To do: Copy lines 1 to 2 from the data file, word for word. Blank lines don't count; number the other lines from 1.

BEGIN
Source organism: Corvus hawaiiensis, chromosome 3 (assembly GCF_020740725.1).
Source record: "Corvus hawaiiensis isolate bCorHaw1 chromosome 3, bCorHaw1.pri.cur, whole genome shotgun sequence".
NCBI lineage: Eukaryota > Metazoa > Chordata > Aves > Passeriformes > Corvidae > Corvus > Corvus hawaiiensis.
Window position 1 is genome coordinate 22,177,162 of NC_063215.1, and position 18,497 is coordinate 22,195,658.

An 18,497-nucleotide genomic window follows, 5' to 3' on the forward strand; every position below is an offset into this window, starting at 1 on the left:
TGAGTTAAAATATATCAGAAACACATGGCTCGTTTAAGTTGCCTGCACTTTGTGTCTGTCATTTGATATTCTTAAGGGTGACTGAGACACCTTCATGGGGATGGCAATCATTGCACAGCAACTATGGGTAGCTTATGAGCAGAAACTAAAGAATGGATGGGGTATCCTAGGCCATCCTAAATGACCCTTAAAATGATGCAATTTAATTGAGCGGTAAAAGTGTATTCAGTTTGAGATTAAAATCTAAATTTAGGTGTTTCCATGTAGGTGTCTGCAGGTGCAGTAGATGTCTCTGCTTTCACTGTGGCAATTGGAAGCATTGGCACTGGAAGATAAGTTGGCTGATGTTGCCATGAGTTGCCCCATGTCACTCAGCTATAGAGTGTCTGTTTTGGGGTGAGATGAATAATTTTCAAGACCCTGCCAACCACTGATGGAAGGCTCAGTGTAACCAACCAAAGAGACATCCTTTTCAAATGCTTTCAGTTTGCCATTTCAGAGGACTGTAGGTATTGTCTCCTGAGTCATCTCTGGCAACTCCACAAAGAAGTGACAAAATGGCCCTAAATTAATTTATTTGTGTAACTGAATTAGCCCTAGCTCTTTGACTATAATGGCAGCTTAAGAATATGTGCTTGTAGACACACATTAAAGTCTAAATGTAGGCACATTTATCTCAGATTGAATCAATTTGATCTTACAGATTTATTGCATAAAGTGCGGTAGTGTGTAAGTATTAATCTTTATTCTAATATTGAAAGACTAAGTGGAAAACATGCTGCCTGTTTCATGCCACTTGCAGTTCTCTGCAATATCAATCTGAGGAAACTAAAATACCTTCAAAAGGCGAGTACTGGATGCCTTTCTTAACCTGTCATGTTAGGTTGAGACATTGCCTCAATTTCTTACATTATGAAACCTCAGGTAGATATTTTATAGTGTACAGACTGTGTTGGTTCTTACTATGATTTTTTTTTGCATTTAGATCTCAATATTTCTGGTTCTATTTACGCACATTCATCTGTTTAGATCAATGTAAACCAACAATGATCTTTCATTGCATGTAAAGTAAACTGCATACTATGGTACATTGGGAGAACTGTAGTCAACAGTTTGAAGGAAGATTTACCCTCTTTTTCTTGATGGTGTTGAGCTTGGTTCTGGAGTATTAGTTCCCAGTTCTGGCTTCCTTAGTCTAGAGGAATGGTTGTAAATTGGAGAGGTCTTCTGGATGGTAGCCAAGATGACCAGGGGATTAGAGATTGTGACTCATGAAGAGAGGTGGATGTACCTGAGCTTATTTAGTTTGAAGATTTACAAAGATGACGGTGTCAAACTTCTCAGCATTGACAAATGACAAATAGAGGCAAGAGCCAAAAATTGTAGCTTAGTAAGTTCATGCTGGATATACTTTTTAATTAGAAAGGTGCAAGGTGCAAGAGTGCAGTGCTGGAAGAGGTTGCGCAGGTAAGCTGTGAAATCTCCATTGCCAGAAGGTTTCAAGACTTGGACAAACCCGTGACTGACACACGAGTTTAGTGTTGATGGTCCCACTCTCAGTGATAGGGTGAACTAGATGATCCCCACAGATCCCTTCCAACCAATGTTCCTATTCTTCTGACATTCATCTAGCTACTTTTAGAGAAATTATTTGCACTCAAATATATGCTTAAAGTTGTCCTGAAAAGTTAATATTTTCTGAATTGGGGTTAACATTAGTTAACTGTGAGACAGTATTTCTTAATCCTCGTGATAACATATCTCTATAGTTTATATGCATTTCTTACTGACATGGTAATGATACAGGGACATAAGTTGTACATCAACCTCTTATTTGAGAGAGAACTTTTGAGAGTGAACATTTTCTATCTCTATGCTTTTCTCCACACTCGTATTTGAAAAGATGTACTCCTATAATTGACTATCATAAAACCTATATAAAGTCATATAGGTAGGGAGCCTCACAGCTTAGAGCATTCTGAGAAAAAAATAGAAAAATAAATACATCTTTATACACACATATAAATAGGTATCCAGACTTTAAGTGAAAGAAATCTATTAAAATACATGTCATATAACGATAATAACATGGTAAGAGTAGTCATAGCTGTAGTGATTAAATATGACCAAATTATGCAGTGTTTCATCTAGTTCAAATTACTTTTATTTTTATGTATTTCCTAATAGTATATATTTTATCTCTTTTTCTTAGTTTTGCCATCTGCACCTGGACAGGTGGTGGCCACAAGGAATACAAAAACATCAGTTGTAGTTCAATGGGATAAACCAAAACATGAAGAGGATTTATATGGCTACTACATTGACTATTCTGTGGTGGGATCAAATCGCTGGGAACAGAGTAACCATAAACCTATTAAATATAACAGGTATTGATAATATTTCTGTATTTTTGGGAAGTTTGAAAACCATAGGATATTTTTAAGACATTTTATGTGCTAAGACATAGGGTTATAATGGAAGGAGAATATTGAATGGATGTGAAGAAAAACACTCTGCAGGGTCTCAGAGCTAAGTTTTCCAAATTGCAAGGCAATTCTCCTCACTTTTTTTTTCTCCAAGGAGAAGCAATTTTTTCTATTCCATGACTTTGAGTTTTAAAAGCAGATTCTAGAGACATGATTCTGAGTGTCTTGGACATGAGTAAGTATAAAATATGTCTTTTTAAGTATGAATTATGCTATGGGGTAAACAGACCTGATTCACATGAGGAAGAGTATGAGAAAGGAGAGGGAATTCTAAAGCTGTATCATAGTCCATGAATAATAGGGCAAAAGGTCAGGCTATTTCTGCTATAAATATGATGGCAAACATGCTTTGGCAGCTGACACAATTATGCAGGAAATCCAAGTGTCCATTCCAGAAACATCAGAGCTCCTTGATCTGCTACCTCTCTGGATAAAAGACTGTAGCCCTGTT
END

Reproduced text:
Source organism: Corvus hawaiiensis, chromosome 3 (assembly GCF_020740725.1).
Source record: "Corvus hawaiiensis isolate bCorHaw1 chromosome 3, bCorHaw1.pri.cur, whole genome shotgun sequence".